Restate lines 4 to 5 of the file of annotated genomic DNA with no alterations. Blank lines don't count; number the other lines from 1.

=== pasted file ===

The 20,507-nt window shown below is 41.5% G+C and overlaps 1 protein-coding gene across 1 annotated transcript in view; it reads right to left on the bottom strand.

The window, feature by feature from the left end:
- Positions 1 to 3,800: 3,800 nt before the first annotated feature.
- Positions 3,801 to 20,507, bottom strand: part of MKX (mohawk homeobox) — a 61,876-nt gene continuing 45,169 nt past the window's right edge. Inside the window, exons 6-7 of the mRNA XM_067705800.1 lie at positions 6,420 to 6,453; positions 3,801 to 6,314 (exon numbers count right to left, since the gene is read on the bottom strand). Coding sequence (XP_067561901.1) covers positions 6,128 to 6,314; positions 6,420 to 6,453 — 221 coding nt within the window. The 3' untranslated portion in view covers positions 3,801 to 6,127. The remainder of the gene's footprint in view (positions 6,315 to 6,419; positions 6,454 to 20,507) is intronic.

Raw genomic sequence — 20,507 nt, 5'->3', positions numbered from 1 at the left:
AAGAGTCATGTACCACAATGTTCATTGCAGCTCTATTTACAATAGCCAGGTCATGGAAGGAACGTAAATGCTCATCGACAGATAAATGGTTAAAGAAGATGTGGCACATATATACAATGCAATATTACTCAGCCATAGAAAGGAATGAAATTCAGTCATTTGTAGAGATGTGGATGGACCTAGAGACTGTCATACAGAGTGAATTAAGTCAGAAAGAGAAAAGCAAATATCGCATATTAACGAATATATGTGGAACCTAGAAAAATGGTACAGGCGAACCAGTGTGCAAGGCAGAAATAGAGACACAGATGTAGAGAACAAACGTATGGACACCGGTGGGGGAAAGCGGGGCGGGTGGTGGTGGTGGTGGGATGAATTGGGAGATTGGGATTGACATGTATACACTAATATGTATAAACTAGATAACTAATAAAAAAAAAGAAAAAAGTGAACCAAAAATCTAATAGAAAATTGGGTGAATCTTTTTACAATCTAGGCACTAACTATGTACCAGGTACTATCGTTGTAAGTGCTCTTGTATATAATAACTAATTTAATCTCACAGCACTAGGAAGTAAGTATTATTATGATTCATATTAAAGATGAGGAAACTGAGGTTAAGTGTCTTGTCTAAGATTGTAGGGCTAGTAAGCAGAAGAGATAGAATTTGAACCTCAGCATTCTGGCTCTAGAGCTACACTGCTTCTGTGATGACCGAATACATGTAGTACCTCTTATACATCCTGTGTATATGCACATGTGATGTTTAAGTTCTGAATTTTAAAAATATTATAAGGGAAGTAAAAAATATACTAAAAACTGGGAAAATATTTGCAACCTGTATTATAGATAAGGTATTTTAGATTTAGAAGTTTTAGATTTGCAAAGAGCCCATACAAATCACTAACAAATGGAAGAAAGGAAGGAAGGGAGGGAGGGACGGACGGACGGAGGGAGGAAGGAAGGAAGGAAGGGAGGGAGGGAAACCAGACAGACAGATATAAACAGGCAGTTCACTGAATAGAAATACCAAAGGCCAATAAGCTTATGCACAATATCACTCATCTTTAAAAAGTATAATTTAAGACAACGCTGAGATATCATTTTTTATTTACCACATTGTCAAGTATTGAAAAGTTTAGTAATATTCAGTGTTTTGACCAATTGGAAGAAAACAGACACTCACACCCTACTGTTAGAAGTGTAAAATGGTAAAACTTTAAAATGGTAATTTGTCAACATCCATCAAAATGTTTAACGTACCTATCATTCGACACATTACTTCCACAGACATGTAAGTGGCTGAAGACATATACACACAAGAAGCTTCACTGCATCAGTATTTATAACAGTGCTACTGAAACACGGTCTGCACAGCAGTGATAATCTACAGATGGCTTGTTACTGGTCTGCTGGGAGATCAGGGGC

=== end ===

- Positions 3,801 to 20,507, bottom strand: part of MKX (mohawk homeobox) — a 61,876-nt gene continuing 45,169 nt past the window's right edge. Inside the window, exons 6-7 of the mRNA XM_067705800.1 lie at positions 6,420 to 6,453; positions 3,801 to 6,314 (exon numbers count right to left, since the gene is read on the bottom strand). Coding sequence (XP_067561901.1) covers positions 6,128 to 6,314; positions 6,420 to 6,453 — 221 coding nt within the window. The 3' untranslated portion in view covers positions 3,801 to 6,127. The remainder of the gene's footprint in view (positions 6,315 to 6,419; positions 6,454 to 20,507) is intronic.

Raw genomic sequence — 20,507 nt, 5'->3', positions numbered from 1 at the left: